Security firm CrowdStrike today announced that it has closed a Series C round of funding for $100 million led by Google Capital and including the participation of Rackspace, Accel and Warburg Pincus. The new investment will be used by CrowdStrike to expand the company's geographic footprint into Europe and Asia, as well as fund further development of CrowdStrike's technology.
CrowdStrike's Falcon platform provides security intelligence and insight capabilities to enterprise and government customers, while its incident response services help organizations deal with security incidents.
"We have spent the last four years building a platform that delivers next-generation endpoint security in a different way than others in the marketplace," George Kurtz, CEO and co-founder of CrowdStrike, told eWEEK. "We have taken a page out of the Salesforce.com playbook, creating a cloud-based SaaS [software-as-a-service] architecture that provides the ability to rapidly roll out sensors, quickly identify advanced malware and adversary activity, and do it in a very effective and cost-efficient manner."
As to why Kurtz and his investors decided that $100 million was the right amount needed for CrowdStrike at this time, he said funding is always a function of valuation and what is needed to fuel growth (total funding to date for CrowdStrike now stands at $156 million). Kurtz did not provide a valuation figure for CrowdStrike, though he noted that at this point in the security business, it's all about market share and there is a "land grab" going on to grow share as quickly as possible.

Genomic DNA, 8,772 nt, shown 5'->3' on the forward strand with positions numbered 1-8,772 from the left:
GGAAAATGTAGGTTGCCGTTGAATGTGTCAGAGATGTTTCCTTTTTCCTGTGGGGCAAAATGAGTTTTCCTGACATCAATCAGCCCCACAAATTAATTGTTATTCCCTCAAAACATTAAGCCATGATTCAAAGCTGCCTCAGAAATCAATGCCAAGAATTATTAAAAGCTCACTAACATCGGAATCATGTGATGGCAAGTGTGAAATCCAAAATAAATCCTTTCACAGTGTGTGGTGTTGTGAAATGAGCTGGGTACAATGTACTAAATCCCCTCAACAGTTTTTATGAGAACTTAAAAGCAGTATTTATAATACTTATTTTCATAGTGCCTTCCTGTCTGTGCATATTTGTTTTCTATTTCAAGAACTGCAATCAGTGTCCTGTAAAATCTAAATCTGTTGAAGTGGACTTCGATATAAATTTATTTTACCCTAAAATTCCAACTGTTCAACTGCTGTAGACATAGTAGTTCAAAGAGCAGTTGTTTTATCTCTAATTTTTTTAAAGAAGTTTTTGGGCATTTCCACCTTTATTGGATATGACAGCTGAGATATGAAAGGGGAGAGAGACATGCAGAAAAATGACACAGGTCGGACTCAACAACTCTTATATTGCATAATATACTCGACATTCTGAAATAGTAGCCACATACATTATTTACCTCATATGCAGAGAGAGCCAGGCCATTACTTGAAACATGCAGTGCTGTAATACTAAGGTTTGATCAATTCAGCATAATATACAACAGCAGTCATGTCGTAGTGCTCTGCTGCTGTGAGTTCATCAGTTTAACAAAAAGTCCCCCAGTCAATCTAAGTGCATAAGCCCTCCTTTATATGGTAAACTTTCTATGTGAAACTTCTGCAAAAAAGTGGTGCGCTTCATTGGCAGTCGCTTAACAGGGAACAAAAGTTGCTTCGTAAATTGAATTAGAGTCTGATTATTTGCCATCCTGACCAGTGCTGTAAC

"One hundred million dollars is a great war chest for us and gives us a lot of money to really rapidly expand our customer base," he said. "To be able to build the resources to capture customers is very important."
From a product engineering standpoint, Kurtz said that CrowdStrike today has a platform on which security applications run. Currently, CrowdStrike's applications include Falcon Intelligence for security insight and detection as well the Falcon DNS service that aims to secure DNS from attack. Looking forward, Kurtz said CrowdStrike is looking to expand the capabilities of the platform into mobile, which is where having a relationship with Google is very important. Growing a mobile security capability will also likely lead CrowdStrike into the Internet of things (IoT) realm.
The other key area for CrowdStrike is incident response services, a capability that competes directly against FireEye's Mandiant division. FireEye acquired Mandiant in January 2014 for $1 billion.
Given the incessant volume of security breaches that are being reported on a regular basis, fear is playing a factor in fueling the security business overall, though Kurtz emphasized that fear isn't the only factor at play.
"The macro environment is such that people are really concerned about the headline risk and companies really want to make sure that their brand isn't impacted by a security incident," he said. "So some of it is fear, but it's really about brand reputation and trust with companies wanting to make sure they retain the trust of their customers."
Going beyond fear, Kurtz said that CrowdStrike's customers want to increase overall operational efficiency and visibility, as well as prevent bad things from happening in the first place. He explained that the Falcon platform can in effect work like a DVR (digital video recorder) for endpoints on threat-related information. As such, if a CrowdStrike customer wants to search 100,000 endpoints for a particular risk, the customer can do that in under a second.
"It's all big data in our cloud and is easy to access," Kurtz said. "The information is available in real time as well historical information, so from an operational perspective, we do have a meaningful impact on reducing incident response time."
Sean Michael Kerner is a senior editor at eWEEK and InternetNews.com. Follow him on Twitter @TechJournalist.